Loneliness looks different for the lonely depending on their circumstances, and Andrew Ahn’s sophomore feature, Driveways, captures that spectrum through character. For single mom Kathy (Hong Chau), loneliness means sitting amongst the clutter of her dead sister’s house, dwarfed by junk crammed into every corner and piled to the ceiling. For widower Del (Brian Dennehy), loneliness is literal: He lives alone in the house he shared with his wife for decades before her death, their only daughter having relocated to Seattle years prior. For Kathy’s son Cody (Lucas Jaye), loneliness is a weird blessing: Social anxiety makes him hurl; he’s happier reading or playing video games.
Still, Cody wants to play with other kids, or at least he wants to want to, and Kathy, being a concerned mom, knows that even pleasant self-imposed isolation has adverse effects on children. Fortunately for both of them, Del is eager for company, though, as a man of a certain disposition, he’s not exactly the type to appear eager. Regardless, while Kathy cleans out her sister’s place, Del and Cody slowly bond, though their chummy and charming friendship has an expiration date: Kathy and Cody are out of towners staying in the unnamed New York hamlet where Del dwells only for as long as it takes to get the house settled and up for sale. As their time is short, so too is Driveways, a brisk, breezy 80 minutes where conflict is minimal and compassion prevails.
Ahn is working off of a screenplay from Hannah Bos and Paul Thureen, who wrote their story seemingly around the notion that real life isn’t all that theatrical and most of what comprises the drama of our daily existence is pretty mundane. Death in the family sits at the top of the list, followed by low-key bullying from neighborhood idiot boys, low-key racist microaggressions from their nattering grandmother and bureaucratic roadblocks to rescuing family property from municipal purgatory. Driveways sees the daily indignities of American life as drama enough without leaning on artifice. In an alternate universe, the film would hinge on a blow-up between Del and Cody, or Cody and Kathy, or Kathy and Del, and the denouement would resolve that conflict with a big sentimental beat to warm the heart and send the pancreas into shock.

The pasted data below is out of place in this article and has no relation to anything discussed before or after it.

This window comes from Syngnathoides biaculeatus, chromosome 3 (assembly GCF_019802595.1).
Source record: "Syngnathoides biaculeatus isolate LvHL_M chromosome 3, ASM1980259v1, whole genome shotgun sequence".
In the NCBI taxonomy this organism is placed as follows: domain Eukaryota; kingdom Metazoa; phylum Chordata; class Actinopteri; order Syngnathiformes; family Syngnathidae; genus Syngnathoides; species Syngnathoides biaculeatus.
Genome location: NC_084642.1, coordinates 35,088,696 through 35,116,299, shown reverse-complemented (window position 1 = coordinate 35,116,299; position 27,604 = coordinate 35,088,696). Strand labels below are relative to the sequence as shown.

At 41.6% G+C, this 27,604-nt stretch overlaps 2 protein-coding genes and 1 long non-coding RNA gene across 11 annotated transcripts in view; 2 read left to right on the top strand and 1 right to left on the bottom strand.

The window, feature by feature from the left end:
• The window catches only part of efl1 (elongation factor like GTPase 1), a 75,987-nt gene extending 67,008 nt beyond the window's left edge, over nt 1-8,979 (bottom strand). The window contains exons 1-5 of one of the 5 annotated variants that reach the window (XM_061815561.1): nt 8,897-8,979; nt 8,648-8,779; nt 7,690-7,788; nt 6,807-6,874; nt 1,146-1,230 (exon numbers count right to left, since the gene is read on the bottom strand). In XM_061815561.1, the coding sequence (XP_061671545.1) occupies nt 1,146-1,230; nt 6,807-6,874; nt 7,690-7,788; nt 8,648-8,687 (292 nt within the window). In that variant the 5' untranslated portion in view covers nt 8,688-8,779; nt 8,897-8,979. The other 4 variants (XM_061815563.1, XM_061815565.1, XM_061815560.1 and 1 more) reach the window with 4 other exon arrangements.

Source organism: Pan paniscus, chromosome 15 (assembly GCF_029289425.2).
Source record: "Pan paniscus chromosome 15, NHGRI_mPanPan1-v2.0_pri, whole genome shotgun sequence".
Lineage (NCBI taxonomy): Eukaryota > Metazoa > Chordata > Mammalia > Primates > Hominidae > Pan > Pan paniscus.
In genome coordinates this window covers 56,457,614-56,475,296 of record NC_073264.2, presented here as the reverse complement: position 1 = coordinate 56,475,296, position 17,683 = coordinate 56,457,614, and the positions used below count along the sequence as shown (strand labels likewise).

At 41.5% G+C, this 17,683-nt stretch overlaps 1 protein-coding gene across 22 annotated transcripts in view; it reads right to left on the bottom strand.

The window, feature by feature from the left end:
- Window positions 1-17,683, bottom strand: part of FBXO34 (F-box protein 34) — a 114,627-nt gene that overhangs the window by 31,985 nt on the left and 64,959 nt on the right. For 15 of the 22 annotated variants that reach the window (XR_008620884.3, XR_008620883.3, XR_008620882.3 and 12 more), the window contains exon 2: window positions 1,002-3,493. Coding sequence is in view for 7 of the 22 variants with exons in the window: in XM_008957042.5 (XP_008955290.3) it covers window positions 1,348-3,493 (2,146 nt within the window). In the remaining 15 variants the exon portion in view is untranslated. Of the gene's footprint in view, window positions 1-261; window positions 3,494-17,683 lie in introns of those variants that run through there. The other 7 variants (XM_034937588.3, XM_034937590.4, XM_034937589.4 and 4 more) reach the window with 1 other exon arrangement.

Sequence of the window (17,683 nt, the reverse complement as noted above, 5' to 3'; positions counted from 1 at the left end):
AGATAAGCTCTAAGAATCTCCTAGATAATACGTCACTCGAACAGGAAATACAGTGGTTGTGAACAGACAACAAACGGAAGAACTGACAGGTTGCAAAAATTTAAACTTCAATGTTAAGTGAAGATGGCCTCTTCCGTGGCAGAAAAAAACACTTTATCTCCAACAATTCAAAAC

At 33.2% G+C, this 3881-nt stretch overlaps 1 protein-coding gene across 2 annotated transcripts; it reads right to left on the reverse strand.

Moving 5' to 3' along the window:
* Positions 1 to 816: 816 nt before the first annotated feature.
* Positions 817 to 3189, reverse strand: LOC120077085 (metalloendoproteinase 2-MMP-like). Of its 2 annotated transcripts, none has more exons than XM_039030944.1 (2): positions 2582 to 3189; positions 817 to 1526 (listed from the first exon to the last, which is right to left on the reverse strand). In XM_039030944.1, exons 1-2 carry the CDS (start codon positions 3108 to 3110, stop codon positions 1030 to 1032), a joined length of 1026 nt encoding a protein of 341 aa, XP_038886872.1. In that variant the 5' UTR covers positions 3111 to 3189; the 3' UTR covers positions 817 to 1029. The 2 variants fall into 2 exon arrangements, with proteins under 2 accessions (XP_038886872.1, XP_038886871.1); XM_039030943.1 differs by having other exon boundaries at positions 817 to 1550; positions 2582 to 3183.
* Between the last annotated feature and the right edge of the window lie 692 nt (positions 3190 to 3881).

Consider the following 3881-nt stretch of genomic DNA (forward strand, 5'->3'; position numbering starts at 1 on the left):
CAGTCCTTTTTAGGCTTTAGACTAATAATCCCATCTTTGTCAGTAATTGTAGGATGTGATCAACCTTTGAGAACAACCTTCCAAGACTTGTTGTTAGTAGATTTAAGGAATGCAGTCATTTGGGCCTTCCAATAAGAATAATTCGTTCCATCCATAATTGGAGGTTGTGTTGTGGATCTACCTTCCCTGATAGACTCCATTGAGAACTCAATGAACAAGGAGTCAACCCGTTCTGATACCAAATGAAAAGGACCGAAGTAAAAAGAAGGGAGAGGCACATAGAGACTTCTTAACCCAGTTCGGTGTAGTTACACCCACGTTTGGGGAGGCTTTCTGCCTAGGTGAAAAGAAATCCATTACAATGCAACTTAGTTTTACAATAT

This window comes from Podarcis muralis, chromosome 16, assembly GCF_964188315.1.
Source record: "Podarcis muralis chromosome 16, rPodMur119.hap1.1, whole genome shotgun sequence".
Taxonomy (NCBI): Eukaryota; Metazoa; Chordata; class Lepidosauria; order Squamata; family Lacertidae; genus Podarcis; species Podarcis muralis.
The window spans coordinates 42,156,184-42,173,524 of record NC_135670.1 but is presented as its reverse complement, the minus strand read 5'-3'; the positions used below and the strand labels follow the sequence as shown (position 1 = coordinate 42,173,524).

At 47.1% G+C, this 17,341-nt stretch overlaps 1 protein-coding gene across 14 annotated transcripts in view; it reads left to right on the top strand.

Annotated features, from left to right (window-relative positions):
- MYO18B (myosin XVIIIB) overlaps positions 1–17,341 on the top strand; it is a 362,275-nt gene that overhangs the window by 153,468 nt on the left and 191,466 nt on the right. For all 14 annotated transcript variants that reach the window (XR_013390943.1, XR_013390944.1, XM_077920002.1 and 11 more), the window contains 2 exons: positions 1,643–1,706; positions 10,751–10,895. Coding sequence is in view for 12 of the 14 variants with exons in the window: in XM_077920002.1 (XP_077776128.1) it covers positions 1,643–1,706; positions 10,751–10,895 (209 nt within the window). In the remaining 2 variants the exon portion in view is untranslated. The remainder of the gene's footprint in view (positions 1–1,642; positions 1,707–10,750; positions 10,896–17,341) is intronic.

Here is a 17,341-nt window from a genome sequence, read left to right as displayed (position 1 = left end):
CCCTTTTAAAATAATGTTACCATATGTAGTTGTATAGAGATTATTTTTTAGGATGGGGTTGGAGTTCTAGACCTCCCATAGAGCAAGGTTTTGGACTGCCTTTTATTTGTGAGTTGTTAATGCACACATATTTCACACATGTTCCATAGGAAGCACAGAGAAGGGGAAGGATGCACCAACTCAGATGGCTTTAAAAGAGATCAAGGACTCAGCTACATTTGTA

Instead, Driveways is a simple picture about simple acts of human kindness, a much needed tonic at a moment where innocuous advisories about public safety are taken by wingnuts as proclamations of tyranny. A small but vocal American minority is out in the streets giving the finger to their fellow man, sacrificing all decorum and empathy for the sake of their precious personal freedom. Ahn shot Driveways several years ago, and he premiered the film a hundred years ago at the Berlin International Film Festival in 2019, so neither he nor Bos nor Thureen mean to make any comment on what gets airplay on the daily news, but American antipathy is a real thing and has been since well before COVID-19 gave morons permission to storm government buildings and spit in the face of common decency. Driveways is the accidental salve the rest of us need for our current era of callous stupidity.
More relevant, perhaps, is the way Driveways examines what it is to be alone. People, the movie demonstrates, need each other. Cody could be happy as a clam doing his own thing at all times, but he lights up taking lessons from Del in operating a riding lawnmower. Del spent his life working at the expense of a relationship with his daughter, and his quick bond with Cody gives him back a little bit of what he gave up as a father. Kathy’s reacquaintance with her dead sibling reminds her of how little she knew her, and she pauses to think about who she was, how they fell out of touch, what it might’ve looked like if they’d remained in each other’s lives. The movie is layered with thoughts on being lonely, and is also a palliative for both its characters’ and its viewers’ collective loneliness.
Driveways is a precious gem of a film haunted somewhat by Dennehy’s recent passing. Del’s the kind character Dennehy thrives at playing, a man whose burly exterior belies a gentle heart, so it’s maybe unsurprising that this performance, being among his last, centers on that casual humanitarian ease. Del doesn’t need anyone to convince him that Cody needs a male mentor. He picks up the role naturally, right up to his final and painful advice to the boy: “People say things, but it doesn’t matter, you understand? It doesn’t matter. You’re a good kid. Fuck ‘em.” Cody is his chance to make up for mistakes he made with his daughter; Del is Cody’s chance at having a father figure in his life who isn’t constitutionally absent. The work Denney does with Jaye is simple, instructive, but thoroughly moving, a snapshot of male emotional thaw in slow motion.
Chau, tasked with acting against a spirit as well as alongside the living, performs a thaw of her own on screen, shedding Kathy’s layers of resentment toward her sister with every object catalogued and put on the curb for resale. Together, she, Jaye and Dennehy paint a warm triptych of people reconciling their grief through fellowship. All we have, as our ongoing doomsday scenario demonstrates, is each other. Driveways, quietly and unassumingly, puts forward that old chestnut as beautiful truth.
Director: Andrew Ahn
Writers: Hannah Bos, Paul Thureen
Starring: Hong Chau, Brian Dennehy, Lucas Jaye, Christine Ebersole, Jeter Rivera, Sophia DiStefano, Robyn Payne, Jerry Adler
Release Date: May 7, 2020
Bostonian culture journalist Andy Crump covers the movies, beer, music, and being a dad for way too many outlets, perhaps even yours. He has contributed to Paste since 2013. You can follow him on Twitter and find his collected work at his personal blog. He’s composed of roughly 65% craft beer.